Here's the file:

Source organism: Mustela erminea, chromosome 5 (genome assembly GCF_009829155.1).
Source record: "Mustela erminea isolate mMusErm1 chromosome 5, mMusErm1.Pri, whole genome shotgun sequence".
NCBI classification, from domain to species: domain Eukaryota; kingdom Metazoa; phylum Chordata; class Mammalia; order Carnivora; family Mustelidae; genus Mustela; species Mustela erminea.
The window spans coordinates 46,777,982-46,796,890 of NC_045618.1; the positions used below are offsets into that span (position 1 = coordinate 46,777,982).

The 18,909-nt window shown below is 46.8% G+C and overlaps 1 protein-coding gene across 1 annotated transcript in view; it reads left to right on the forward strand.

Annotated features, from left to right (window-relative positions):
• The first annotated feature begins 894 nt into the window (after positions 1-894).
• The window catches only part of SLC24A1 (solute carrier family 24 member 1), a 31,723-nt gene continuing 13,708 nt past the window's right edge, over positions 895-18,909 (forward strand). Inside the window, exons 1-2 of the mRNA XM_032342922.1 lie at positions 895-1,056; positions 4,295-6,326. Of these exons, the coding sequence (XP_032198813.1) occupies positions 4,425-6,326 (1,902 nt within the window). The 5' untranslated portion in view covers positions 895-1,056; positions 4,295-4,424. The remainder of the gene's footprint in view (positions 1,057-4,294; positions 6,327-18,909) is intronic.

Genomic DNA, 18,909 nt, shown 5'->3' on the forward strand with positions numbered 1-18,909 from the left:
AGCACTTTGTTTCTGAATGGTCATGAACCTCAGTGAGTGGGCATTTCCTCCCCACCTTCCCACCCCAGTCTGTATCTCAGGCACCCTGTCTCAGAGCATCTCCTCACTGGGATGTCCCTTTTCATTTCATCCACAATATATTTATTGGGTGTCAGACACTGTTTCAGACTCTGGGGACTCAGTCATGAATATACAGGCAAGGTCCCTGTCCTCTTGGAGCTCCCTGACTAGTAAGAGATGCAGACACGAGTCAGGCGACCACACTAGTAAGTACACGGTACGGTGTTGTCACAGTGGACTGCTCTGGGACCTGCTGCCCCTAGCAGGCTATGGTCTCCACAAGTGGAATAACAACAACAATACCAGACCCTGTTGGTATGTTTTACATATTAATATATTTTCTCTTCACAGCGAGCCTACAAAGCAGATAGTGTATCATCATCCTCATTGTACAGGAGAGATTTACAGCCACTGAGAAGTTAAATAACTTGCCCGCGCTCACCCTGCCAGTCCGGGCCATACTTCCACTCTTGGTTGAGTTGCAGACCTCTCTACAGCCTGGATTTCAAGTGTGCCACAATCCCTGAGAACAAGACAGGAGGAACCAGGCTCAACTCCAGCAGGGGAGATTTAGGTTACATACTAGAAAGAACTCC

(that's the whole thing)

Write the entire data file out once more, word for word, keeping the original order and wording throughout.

Source organism: Mustela erminea, chromosome 5 (genome assembly GCF_009829155.1).
Source record: "Mustela erminea isolate mMusErm1 chromosome 5, mMusErm1.Pri, whole genome shotgun sequence".
NCBI classification, from domain to species: domain Eukaryota; kingdom Metazoa; phylum Chordata; class Mammalia; order Carnivora; family Mustelidae; genus Mustela; species Mustela erminea.
The window spans coordinates 46,777,982-46,796,890 of NC_045618.1; the positions used below are offsets into that span (position 1 = coordinate 46,777,982).

The 18,909-nt window shown below is 46.8% G+C and overlaps 1 protein-coding gene across 1 annotated transcript in view; it reads left to right on the forward strand.

Annotated features, from left to right (window-relative positions):
• The first annotated feature begins 894 nt into the window (after positions 1-894).
• The window catches only part of SLC24A1 (solute carrier family 24 member 1), a 31,723-nt gene continuing 13,708 nt past the window's right edge, over positions 895-18,909 (forward strand). Inside the window, exons 1-2 of the mRNA XM_032342922.1 lie at positions 895-1,056; positions 4,295-6,326. Of these exons, the coding sequence (XP_032198813.1) occupies positions 4,425-6,326 (1,902 nt within the window). The 5' untranslated portion in view covers positions 895-1,056; positions 4,295-4,424. The remainder of the gene's footprint in view (positions 1,057-4,294; positions 6,327-18,909) is intronic.

Genomic DNA, 18,909 nt, shown 5'->3' on the forward strand with positions numbered 1-18,909 from the left:
AGCACTTTGTTTCTGAATGGTCATGAACCTCAGTGAGTGGGCATTTCCTCCCCACCTTCCCACCCCAGTCTGTATCTCAGGCACCCTGTCTCAGAGCATCTCCTCACTGGGATGTCCCTTTTCATTTCATCCACAATATATTTATTGGGTGTCAGACACTGTTTCAGACTCTGGGGACTCAGTCATGAATATACAGGCAAGGTCCCTGTCCTCTTGGAGCTCCCTGACTAGTAAGAGATGCAGACACGAGTCAGGCGACCACACTAGTAAGTACACGGTACGGTGTTGTCACAGTGGACTGCTCTGGGACCTGCTGCCCCTAGCAGGCTATGGTCTCCACAAGTGGAATAACAACAACAATACCAGACCCTGTTGGTATGTTTTACATATTAATATATTTTCTCTTCACAGCGAGCCTACAAAGCAGATAGTGTATCATCATCCTCATTGTACAGGAGAGATTTACAGCCACTGAGAAGTTAAATAACTTGCCCGCGCTCACCCTGCCAGTCCGGGCCATACTTCCACTCTTGGTTGAGTTGCAGACCTCTCTACAGCCTGGATTTCAAGTGTGCCACAATCCCTGAGAACAAGACAGGAGGAACCAGGCTCAACTCCAGCAGGGGAGATTTAGGTTACATACTAGAAAGAACTCC